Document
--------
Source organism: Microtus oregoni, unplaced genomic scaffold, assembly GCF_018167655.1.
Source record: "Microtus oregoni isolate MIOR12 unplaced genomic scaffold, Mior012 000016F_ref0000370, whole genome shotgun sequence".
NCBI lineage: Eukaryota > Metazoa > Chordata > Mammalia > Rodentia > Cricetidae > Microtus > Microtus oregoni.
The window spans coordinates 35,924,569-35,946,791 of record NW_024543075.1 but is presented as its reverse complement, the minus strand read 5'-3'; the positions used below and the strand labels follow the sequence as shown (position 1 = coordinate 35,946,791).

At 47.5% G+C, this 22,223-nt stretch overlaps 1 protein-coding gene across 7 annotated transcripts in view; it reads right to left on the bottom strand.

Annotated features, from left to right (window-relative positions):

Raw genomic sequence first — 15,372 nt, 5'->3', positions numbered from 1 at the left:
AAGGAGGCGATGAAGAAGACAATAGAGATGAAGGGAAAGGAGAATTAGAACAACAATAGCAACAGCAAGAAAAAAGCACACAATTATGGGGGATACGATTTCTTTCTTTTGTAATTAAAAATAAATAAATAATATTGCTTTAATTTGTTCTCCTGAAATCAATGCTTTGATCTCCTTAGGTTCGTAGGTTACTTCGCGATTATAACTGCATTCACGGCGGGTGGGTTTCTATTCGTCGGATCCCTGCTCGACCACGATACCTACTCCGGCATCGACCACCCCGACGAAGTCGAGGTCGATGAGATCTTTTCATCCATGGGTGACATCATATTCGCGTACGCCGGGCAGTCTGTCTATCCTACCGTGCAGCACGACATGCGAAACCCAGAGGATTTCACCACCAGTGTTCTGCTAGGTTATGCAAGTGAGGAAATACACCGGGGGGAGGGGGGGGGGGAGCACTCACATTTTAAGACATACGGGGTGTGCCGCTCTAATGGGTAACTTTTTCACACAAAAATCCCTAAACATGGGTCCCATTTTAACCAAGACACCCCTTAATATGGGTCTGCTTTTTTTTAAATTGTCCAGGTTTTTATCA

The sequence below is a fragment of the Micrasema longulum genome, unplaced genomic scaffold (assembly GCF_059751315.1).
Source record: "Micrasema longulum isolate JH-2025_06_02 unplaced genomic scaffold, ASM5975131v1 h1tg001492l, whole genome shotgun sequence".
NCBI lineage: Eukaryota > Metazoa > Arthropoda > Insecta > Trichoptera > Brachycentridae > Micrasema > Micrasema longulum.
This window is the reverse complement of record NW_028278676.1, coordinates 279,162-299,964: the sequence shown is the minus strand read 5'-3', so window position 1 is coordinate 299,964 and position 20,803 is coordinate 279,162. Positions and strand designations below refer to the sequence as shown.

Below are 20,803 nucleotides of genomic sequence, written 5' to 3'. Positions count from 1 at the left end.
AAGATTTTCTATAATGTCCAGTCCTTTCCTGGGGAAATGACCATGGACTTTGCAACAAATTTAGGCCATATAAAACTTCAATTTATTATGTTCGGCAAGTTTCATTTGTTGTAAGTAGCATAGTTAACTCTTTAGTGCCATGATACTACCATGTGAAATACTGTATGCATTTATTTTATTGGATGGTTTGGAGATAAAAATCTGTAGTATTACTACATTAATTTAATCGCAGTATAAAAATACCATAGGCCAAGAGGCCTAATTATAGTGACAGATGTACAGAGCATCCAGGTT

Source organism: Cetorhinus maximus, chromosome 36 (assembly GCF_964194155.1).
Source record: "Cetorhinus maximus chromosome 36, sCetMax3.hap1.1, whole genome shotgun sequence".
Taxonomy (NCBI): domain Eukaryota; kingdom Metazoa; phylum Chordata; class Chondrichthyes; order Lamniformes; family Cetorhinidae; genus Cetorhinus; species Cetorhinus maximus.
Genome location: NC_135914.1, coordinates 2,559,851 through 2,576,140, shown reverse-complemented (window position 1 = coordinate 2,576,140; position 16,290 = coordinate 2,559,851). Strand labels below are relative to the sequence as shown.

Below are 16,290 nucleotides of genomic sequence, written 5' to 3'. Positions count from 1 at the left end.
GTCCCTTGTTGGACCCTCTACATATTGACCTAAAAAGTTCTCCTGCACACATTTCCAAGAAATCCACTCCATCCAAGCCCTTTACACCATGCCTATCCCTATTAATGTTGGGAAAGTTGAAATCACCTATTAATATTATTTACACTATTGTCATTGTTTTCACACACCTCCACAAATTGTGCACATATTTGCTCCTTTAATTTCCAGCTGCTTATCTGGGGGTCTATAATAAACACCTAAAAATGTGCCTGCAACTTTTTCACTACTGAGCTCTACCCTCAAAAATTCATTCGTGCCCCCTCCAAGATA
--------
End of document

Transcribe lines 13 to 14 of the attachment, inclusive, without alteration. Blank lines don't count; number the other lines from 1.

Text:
Below are 20,803 nucleotides of genomic sequence, written 5' to 3'. Positions count from 1 at the left end.
AAGATTTTCTATAATGTCCAGTCCTTTCCTGGGGAAATGACCATGGACTTTGCAACAAATTTAGGCCATATAAAACTTCAATTTATTATGTTCGGCAAGTTTCATTTGTTGTAAGTAGCATAGTTAACTCTTTAGTGCCATGATACTACCATGTGAAATACTGTATGCATTTATTTTATTGGATGGTTTGGAGATAAAAATCTGTAGTATTACTACATTAATTTAATCGCAGTATAAAAATACCATAGGCCAAGAGGCCTAATTATAGTGACAGATGTACAGAGCATCCAGGTT